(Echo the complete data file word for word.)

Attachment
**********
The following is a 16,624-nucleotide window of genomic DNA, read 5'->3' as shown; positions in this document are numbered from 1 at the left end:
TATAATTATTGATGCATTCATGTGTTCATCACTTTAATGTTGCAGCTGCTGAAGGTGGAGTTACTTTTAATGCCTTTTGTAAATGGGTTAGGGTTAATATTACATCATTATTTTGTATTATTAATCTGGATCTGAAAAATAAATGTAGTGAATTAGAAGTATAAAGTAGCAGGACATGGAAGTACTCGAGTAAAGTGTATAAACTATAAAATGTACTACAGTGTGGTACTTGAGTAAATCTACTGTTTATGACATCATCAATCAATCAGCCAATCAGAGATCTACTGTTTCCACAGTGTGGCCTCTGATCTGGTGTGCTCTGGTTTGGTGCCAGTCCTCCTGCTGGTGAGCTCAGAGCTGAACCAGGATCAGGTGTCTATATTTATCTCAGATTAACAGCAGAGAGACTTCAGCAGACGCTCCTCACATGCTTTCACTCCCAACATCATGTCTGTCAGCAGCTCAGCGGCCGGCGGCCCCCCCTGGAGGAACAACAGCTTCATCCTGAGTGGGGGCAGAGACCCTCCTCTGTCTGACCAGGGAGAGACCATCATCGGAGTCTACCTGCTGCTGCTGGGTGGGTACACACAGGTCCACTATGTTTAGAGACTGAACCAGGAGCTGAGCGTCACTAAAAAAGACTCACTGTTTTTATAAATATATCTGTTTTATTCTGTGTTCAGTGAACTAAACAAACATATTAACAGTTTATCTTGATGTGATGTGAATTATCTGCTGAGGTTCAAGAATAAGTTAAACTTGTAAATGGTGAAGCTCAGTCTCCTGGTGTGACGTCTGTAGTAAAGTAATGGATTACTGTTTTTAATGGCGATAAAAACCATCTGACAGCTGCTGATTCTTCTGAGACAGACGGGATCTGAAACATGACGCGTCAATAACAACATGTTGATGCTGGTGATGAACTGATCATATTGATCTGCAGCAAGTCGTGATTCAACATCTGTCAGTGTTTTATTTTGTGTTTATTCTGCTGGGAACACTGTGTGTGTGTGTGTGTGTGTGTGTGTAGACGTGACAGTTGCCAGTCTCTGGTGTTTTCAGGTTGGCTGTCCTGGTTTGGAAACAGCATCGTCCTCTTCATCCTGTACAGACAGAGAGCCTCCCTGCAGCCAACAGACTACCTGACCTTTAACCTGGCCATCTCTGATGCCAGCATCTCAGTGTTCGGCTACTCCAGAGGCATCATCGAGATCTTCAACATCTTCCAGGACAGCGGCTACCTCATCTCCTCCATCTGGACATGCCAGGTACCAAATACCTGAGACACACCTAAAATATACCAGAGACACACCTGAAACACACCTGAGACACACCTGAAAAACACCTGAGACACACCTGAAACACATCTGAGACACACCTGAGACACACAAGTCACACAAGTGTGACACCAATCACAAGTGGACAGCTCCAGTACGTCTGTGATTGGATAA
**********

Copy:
The following is a 16,624-nucleotide window of genomic DNA, read 5'->3' as shown; positions in this document are numbered from 1 at the left end:
TATAATTATTGATGCATTCATGTGTTCATCACTTTAATGTTGCAGCTGCTGAAGGTGGAGTTACTTTTAATGCCTTTTGTAAATGGGTTAGGGTTAATATTACATCATTATTTTGTATTATTAATCTGGATCTGAAAAATAAATGTAGTGAATTAGAAGTATAAAGTAGCAGGACATGGAAGTACTCGAGTAAAGTGTATAAACTATAAAATGTACTACAGTGTGGTACTTGAGTAAATCTACTGTTTATGACATCATCAATCAATCAGCCAATCAGAGATCTACTGTTTCCACAGTGTGGCCTCTGATCTGGTGTGCTCTGGTTTGGTGCCAGTCCTCCTGCTGGTGAGCTCAGAGCTGAACCAGGATCAGGTGTCTATATTTATCTCAGATTAACAGCAGAGAGACTTCAGCAGACGCTCCTCACATGCTTTCACTCCCAACATCATGTCTGTCAGCAGCTCAGCGGCCGGCGGCCCCCCCTGGAGGAACAACAGCTTCATCCTGAGTGGGGGCAGAGACCCTCCTCTGTCTGACCAGGGAGAGACCATCATCGGAGTCTACCTGCTGCTGCTGGGTGGGTACACACAGGTCCACTATGTTTAGAGACTGAACCAGGAGCTGAGCGTCACTAAAAAAGACTCACTGTTTTTATAAATATATCTGTTTTATTCTGTGTTCAGTGAACTAAACAAACATATTAACAGTTTATCTTGATGTGATGTGAATTATCTGCTGAGGTTCAAGAATAAGTTAAACTTGTAAATGGTGAAGCTCAGTCTCCTGGTGTGACGTCTGTAGTAAAGTAATGGATTACTGTTTTTAATGGCGATAAAAACCATCTGACAGCTGCTGATTCTTCTGAGACAGACGGGATCTGAAACATGACGCGTCAATAACAACATGTTGATGCTGGTGATGAACTGATCATATTGATCTGCAGCAAGTCGTGATTCAACATCTGTCAGTGTTTTATTTTGTGTTTATTCTGCTGGGAACACTGTGTGTGTGTGTGTGTGTGTGTGTGTAGACGTGACAGTTGCCAGTCTCTGGTGTTTTCAGGTTGGCTGTCCTGGTTTGGAAACAGCATCGTCCTCTTCATCCTGTACAGACAGAGAGCCTCCCTGCAGCCAACAGACTACCTGACCTTTAACCTGGCCATCTCTGATGCCAGCATCTCAGTGTTCGGCTACTCCAGAGGCATCATCGAGATCTTCAACATCTTCCAGGACAGCGGCTACCTCATCTCCTCCATCTGGACATGCCAGGTACCAAATACCTGAGACACACCTAAAATATACCAGAGACACACCTGAAACACACCTGAGACACACCTGAAAAACACCTGAGACACACCTGAAACACATCTGAGACACACCTGAGACACACAAGTCACACAAGTGTGACACCAATCACAAGTGGACAGCTCCAGTACGTCTGTGATTGGATAA